Marriage generally is a complex process. Indian marriages are observed for their vibrancy in clothing, variety in food and high cost. It involves a lot of customs and rituals which lasts for more than 2 days and costs up to 8-10 lakhs for an ordinary marriage. It becomes impossible for a common man to meet the high standards set up by the notions of what makes up a marriage by the society.
"Simplicity is the ultimate sophistication", a typical marriage of Vaniya/Ganiga's at Perne in the presence of goddess Bhagavathi is a true celebration of simplicity and equality. Marked by simplicity in clothing, food and simple rituals, this marriage is economically and socially well respected. Marriages are held twice a year, during "Pooram" and "Udayastamanam" festival. The rules set by the community requires couples to enter into wedlock only at a temple. They come from Kasaragod, Dakshina Kannada and parts of Kodagu. Nearly 100 couples get married every year.
The process of marriage takes a simple route. Initially uncles of the bride and the bridegroom come together and share auspicious words along with the Acchamar and Karnavamar who will be seated alongside the Kalyana Mantapam. Here they register the names of couples by paying a nominal fee (Thiriyammande Panam) prescribed by the temple. After this, the mother and three or four women close relatives of the bridegroom present a sari, blouse and a bunch of jasmine flower to the bride. Bride's mother receives them. This is custom known as "Poduvakodukkal". The bride should wear this sari for the wedding.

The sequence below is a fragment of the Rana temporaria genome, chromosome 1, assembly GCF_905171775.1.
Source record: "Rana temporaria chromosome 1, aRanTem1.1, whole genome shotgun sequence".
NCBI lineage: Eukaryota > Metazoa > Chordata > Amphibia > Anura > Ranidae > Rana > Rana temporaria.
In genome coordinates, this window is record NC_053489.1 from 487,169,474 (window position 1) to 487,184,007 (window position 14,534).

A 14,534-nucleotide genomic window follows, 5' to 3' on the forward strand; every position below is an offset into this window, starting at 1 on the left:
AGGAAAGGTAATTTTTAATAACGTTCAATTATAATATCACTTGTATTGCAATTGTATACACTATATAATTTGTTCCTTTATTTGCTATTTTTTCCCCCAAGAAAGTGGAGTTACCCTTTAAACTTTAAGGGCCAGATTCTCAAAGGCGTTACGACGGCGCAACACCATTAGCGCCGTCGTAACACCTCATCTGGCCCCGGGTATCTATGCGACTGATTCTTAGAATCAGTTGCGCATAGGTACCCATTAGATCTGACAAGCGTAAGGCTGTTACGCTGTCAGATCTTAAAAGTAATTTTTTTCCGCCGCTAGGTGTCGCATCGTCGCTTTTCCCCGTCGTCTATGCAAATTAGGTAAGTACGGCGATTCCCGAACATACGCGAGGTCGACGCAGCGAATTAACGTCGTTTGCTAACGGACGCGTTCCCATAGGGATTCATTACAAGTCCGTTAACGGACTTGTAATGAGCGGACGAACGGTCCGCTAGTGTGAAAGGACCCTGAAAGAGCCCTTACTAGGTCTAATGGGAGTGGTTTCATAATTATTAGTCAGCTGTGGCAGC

The brother-in-law of the bridegroom guides him to the Achanmar with a gold chain. An Acchan ties this gold chain to the bridegroom and blesses him. The significance of this ritual is essentially permitting the boy to marry the girl who is morally under his custody. Main Acchan is the true representation of Tamburati. After that, the bridegroom is taken to a barber for a shave and later he takes a bath. Bridegroom will be dressed traditionally.
In the mantapam, the seats are arranged for at least fifteen couples to sit together at a time.The Kalyanam are performed batch wise. A Mangalavathi women from the Pandarapura will hold a hanging lamp in her right hand and a harivana (brass plate) full of rice in the left hand, stands first in the row followed by the couples. Each bridegroom's brother-in-law holds the left hand of the groom and takes him to the procession. The bride stands behind the groom and holds the end of the grooms shawl and walks in the procession. They take three rounds (Pandal Cholunnuded) before they are asked to be seated.
Then couples exchange mala. Interestingly there is no practice of tieing Managalasutra. Then, acchanmar and family members bless them by sprinkling rice. Finally, couples will be taken to Pandarapura in the same order of their arrival. Thus, the simple and fulfilling marriage comes to an end and people head back to their homes with the blessing of Muchilotamma and happy hearts to see the union of many hearts.
The hand that rocks the cradle, the procreator, the mother of tomorrow; a woman shapes the destiny of civilization. In Perne, each girl child is valued and respected. The practise of 'Pandal mankalam' takes place before community marriage. This has to take place before the girl reaches puberty. After this marraige, girl gets the status of women in the community. Pandal Mangalam should not be arrrnaged at home,its strictly done at temple where the pandal is arranged.
In "Pandal", theAcchanmar and Karnavanmar sit according to their rank. The mothers of the girls or mother-in-laws bring their girl,well dressed in front of Acchanmar. The mother brings a gold chain and a pookula (a bunch of arecanut flower). Komara of Bhagavathi Devi, ties the gold chain to the girls neck and puts the pookula on her neck and blesses her. The gold chain is equal to the Mangalasutra, tieing that means she is dedicated to Tamburati and she will be protected by the community. Later when this girl gets married there is no practice of tieing Mangalasutra in Kalyana Mantapam.